Four gunmen burst into Tehran's parliament complex with rifles and a pistol, and one of the attackers blew himself up on the fourth floor, the semi-official ISNA news agency reported, putting the death toll at three.
IS claimed the attacks in a report from its Amaq propaganda agency which said: "Fighters from the Islamic State attacked the Khomeini mausoleum and the parliament building in Tehran". The militants are at war with Iranian-backed forces in Syria and Iraq, and view Shiites as apostates.
Gunmen stormed two major sites in the Iranian capital Wednesday, opening fire and detonating suicide blasts in parliament and at the revered tomb of the nation's Islamic revolution leader.
The two attacks, which wounded dozens of people, are likely to deepen enmity and the regional battle for power between Saudi Arabia and Iran.
"I was inside the parliament when shooting happened". Images of the blast were shown on Press TV, which said one assailant was shot dead before he could set off his explosives, but another succeeded in detonating a bomb.
Shortly after, a similar attack took place at the mausoleum of the Ayatollah Khomeini, leaving several persons injured.
Attacks are highly rare in Tehran and other major cities though a Sunni militant group named Jundallah and its splinter group Ansar al Furqan have been waging a deadly insurgency, mostly in more remote areas, for nearly a decade.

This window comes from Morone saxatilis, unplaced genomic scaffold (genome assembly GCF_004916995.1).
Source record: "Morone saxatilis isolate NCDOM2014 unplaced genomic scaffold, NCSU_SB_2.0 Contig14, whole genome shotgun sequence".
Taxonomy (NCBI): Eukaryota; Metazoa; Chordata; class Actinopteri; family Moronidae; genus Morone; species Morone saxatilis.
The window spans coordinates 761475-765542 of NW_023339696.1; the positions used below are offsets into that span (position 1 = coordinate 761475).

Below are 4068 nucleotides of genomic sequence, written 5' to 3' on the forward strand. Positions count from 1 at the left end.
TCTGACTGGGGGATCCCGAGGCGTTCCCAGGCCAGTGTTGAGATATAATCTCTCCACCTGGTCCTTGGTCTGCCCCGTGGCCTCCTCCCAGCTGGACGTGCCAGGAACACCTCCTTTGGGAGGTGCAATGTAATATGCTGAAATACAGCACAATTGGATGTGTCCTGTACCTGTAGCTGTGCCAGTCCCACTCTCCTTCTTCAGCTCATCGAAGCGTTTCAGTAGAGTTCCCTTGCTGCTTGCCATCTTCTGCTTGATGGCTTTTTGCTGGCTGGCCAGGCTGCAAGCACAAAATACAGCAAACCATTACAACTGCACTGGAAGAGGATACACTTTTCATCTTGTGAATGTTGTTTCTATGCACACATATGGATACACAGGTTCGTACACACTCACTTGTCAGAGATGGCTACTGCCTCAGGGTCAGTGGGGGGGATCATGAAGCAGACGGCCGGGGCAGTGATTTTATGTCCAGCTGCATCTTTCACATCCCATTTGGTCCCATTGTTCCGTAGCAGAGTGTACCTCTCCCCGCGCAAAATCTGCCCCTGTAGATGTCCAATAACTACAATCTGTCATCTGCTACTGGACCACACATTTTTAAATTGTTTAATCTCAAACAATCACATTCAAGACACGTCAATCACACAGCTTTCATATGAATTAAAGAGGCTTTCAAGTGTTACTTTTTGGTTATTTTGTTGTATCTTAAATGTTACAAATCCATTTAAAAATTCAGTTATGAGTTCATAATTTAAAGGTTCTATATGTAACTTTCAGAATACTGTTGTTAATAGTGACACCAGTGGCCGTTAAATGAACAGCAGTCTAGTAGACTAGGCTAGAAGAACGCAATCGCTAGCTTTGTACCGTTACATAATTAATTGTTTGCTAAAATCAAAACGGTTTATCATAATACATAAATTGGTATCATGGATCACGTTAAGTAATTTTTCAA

World leaders reaffirm commitment to fighting climate change
Under the deal, the United States had agreed to cut greenhouse gas emissions as much as 28 percent below 2005 levels by 2025. United States withdrawing from it is certainly bad news as the country is the second largest emitter of greenhouse gases.
The Islamic State group claimed the attack, marking the first time it has taken responsibility for an assault in Iran.
It said one of the attackers there was killed by security guards and a woman was arrested.
Gun ownership is tightly controlled in Iran, meaning those who carried out the attacks on the parliament and the shrine likely had to smuggle their weapons into the country. As Iran's first supreme leader, Khomeini is a towering figure in the country and was its revolutionary leader in the 1979 ousting of the shah.
In another statement the news agency said the attacks on Khomeini's shrine were carried out by two suicide bombers. The parliament building, with a green marble chamber for lawmakers, is in the center of the city, and the tomb complex for Ayatollah Ruhollah Khomeini is about 12 miles to the south near the global airport.
The attackers were holding a number of hostages inside the highly-fortified parliament building, Press TV reported, as Iranian officials scrambled to establish who was behind the attacks or whether they were coordinated.
Militant groups are also known to operate in Iran s southeastern Sistan-Baluchistan province, which borders Pakistan and has a large Sunni community.